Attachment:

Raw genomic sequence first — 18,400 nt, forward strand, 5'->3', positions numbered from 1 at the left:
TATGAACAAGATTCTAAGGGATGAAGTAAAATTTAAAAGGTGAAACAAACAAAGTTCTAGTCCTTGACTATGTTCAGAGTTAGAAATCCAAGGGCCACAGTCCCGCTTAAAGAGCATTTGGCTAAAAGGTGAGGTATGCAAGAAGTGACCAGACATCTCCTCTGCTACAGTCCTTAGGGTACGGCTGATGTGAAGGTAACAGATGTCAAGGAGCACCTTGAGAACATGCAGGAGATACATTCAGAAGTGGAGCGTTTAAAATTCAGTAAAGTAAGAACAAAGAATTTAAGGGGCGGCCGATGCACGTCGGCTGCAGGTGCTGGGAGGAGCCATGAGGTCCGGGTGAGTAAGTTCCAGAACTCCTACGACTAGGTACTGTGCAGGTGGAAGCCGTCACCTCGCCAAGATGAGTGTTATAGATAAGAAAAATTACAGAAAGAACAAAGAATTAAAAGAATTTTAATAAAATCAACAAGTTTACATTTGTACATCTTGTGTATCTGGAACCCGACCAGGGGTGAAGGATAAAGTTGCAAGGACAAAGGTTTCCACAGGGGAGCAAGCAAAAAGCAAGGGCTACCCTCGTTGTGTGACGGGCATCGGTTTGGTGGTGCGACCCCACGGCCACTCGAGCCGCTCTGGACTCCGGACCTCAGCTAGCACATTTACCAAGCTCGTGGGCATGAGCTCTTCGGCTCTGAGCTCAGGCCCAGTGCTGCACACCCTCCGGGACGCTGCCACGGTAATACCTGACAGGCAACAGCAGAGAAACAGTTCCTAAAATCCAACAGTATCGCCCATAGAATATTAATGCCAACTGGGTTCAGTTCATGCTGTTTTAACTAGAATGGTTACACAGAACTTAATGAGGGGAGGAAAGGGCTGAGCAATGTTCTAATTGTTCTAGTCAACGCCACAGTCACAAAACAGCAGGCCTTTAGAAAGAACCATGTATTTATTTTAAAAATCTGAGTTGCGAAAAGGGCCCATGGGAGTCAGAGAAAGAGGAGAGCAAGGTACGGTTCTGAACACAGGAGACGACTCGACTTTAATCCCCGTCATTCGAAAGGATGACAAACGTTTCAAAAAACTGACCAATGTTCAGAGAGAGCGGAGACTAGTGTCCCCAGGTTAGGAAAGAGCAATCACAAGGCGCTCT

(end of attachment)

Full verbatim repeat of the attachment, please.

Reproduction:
Raw genomic sequence first — 18,400 nt, forward strand, 5'->3', positions numbered from 1 at the left:
TATGAACAAGATTCTAAGGGATGAAGTAAAATTTAAAAGGTGAAACAAACAAAGTTCTAGTCCTTGACTATGTTCAGAGTTAGAAATCCAAGGGCCACAGTCCCGCTTAAAGAGCATTTGGCTAAAAGGTGAGGTATGCAAGAAGTGACCAGACATCTCCTCTGCTACAGTCCTTAGGGTACGGCTGATGTGAAGGTAACAGATGTCAAGGAGCACCTTGAGAACATGCAGGAGATACATTCAGAAGTGGAGCGTTTAAAATTCAGTAAAGTAAGAACAAAGAATTTAAGGGGCGGCCGATGCACGTCGGCTGCAGGTGCTGGGAGGAGCCATGAGGTCCGGGTGAGTAAGTTCCAGAACTCCTACGACTAGGTACTGTGCAGGTGGAAGCCGTCACCTCGCCAAGATGAGTGTTATAGATAAGAAAAATTACAGAAAGAACAAAGAATTAAAAGAATTTTAATAAAATCAACAAGTTTACATTTGTACATCTTGTGTATCTGGAACCCGACCAGGGGTGAAGGATAAAGTTGCAAGGACAAAGGTTTCCACAGGGGAGCAAGCAAAAAGCAAGGGCTACCCTCGTTGTGTGACGGGCATCGGTTTGGTGGTGCGACCCCACGGCCACTCGAGCCGCTCTGGACTCCGGACCTCAGCTAGCACATTTACCAAGCTCGTGGGCATGAGCTCTTCGGCTCTGAGCTCAGGCCCAGTGCTGCACACCCTCCGGGACGCTGCCACGGTAATACCTGACAGGCAACAGCAGAGAAACAGTTCCTAAAATCCAACAGTATCGCCCATAGAATATTAATGCCAACTGGGTTCAGTTCATGCTGTTTTAACTAGAATGGTTACACAGAACTTAATGAGGGGAGGAAAGGGCTGAGCAATGTTCTAATTGTTCTAGTCAACGCCACAGTCACAAAACAGCAGGCCTTTAGAAAGAACCATGTATTTATTTTAAAAATCTGAGTTGCGAAAAGGGCCCATGGGAGTCAGAGAAAGAGGAGAGCAAGGTACGGTTCTGAACACAGGAGACGACTCGACTTTAATCCCCGTCATTCGAAAGGATGACAAACGTTTCAAAAAACTGACCAATGTTCAGAGAGAGCGGAGACTAGTGTCCCCAGGTTAGGAAAGAGCAATCACAAGGCGCTCT